Classical criminology was established in the mid-eighteenth century and came to the forefront by the theories of Cesare Beccaria. Beccaria based his theories on a philosophy known as utilitarianism, which assumes that human actions are governed by whether they bring pleasure or pain. Utilitarianism emphasized that, the relationship between crimes and their punishment should be balanced and that behavior must be useful, purposeful and reasonable. From this evaluation, Beccaria and other classic criminologists believed that crime is a rational choice that could be controlled by criminal punishments.
Classical criminology theory established several basic elements. (1) People in society have free will to choose criminal or conventional solutions to meet their needs or settle their problems. (2) Criminal solutions may be more attractive than conventional ones because they usually require less work for greater payoff. (3) A person’s choice of criminal solutions may be controlled by fear of society’s reaction to such acts. (4)
The more severe, certain and swift the reaction, the better it can control criminal behavior. (5) The most efficient crime prevention device is punishment sufficient to make crime an unattractive choice. As a result of these early findings in classical criminology the choice theory or rational choice theory emerged unquestioned until the rise of positivism and criminology came together in the nineteenth century.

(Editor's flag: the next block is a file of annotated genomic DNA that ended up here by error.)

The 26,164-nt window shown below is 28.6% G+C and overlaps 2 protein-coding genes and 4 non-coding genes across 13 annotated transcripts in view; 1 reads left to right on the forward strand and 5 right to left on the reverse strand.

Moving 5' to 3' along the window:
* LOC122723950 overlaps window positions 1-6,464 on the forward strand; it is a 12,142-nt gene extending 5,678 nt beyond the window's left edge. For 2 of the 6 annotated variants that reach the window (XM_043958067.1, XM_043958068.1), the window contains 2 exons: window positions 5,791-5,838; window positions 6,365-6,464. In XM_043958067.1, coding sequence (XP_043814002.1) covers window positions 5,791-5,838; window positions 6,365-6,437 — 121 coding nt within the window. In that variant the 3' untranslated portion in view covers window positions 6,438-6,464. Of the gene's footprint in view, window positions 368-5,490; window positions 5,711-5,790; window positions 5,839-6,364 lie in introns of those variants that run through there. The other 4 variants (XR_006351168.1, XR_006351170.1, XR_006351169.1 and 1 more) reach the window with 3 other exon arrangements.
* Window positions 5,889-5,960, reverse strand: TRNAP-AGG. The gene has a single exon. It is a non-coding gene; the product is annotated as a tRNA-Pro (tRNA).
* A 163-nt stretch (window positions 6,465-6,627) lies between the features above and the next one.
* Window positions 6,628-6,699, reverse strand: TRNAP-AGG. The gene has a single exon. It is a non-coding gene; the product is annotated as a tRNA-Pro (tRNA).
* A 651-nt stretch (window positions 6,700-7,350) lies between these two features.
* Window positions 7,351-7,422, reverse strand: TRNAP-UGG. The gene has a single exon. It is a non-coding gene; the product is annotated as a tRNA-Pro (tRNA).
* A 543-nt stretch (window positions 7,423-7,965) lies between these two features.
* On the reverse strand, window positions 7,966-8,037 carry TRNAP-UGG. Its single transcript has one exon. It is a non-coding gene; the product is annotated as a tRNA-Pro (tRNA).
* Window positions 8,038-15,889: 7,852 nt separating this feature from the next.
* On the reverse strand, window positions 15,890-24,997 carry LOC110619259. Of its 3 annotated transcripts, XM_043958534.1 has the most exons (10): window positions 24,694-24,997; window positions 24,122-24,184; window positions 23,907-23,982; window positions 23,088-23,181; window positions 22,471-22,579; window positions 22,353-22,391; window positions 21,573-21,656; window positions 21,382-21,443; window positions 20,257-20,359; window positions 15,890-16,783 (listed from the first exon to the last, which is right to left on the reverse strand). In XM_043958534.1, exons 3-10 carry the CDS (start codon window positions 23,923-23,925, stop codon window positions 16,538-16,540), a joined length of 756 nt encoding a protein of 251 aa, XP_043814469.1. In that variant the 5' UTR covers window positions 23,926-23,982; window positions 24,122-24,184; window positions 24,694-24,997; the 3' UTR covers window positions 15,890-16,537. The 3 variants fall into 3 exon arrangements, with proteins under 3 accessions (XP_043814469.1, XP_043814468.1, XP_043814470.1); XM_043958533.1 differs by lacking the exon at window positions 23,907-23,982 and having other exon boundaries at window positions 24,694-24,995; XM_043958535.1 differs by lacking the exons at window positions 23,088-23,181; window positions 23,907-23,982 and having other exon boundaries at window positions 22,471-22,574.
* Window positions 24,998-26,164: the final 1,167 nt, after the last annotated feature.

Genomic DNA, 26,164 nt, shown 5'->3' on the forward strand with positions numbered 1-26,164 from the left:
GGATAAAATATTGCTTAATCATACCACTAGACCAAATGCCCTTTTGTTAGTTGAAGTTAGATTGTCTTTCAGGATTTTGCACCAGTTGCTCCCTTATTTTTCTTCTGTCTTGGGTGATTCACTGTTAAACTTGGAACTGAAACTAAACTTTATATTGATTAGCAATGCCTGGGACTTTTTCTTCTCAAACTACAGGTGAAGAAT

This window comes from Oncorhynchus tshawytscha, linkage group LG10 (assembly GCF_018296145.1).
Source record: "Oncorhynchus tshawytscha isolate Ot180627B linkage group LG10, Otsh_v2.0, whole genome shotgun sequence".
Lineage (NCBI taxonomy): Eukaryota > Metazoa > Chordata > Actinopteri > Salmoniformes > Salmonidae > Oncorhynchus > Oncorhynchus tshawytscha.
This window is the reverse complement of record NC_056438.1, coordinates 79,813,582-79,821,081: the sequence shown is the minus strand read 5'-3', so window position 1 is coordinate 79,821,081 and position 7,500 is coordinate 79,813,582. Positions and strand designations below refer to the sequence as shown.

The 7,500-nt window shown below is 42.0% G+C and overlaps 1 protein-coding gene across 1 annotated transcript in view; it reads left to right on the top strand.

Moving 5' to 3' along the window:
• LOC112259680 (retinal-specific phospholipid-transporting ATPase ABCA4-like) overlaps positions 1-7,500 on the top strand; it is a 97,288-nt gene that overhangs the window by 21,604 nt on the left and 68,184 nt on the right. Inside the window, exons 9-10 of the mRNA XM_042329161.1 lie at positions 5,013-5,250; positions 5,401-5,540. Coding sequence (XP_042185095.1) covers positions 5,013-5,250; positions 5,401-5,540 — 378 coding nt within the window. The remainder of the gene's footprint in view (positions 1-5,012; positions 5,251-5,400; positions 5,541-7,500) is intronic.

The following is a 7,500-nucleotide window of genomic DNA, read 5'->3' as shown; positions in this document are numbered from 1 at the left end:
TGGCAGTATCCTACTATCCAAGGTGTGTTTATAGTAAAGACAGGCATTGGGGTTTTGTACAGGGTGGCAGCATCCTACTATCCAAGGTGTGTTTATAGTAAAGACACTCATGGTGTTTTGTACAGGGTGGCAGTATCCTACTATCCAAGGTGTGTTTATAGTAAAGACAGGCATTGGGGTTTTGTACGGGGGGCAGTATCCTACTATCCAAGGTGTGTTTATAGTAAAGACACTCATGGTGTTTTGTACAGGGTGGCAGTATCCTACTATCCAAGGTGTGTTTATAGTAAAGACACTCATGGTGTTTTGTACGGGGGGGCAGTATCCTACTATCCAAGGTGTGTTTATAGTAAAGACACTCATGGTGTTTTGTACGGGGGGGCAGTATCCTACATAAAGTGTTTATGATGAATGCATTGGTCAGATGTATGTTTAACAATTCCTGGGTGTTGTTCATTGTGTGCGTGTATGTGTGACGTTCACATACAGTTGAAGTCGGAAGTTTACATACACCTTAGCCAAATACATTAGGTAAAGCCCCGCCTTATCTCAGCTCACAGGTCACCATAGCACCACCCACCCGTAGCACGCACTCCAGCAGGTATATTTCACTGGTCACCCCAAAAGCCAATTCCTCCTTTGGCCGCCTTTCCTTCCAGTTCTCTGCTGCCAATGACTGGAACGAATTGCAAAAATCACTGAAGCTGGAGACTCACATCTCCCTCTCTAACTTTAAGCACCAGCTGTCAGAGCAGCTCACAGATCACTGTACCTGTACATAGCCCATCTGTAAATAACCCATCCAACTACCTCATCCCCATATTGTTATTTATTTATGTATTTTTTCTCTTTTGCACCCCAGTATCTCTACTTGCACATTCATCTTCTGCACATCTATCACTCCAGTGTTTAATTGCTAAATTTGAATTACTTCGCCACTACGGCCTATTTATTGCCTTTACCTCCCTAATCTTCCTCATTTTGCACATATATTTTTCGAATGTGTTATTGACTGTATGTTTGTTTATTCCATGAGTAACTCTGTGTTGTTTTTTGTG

Positivism challenged the classical theories of criminology and suggested that crime can be related to social conditions of the offenders. Positivists based their beliefs on two main elements. (1) Human behavior is a function of external forces that are beyond individual control. (2) The scientific method was key to solving problems. With these theories of sociology in mind, sociological criminology came to light with the work of Adolphe Quetlet.
Quetlet began to look at the social factors such as age, sex and seasons and how they related to the propensity to commit crimes. Quetlet’s most important finding was that social forces were significantly associated with crime rates. In relation to criminality, Quetlet suggested that crime rates were greatest in summer months, in southern areas, among heterogeneous populations, and among the poor and uneducated and were influenced by drinking habits (Siegel).
Another prominent sociologist, Emile Durkheim, expanded this view with his vision of social positivism. Durkheim believed that crime was part of human nature because it existed at every age in both poverty and prosperity. Durkheim went on to suggest that crime was on occasion healthy for society to experience because it could often lead to social change.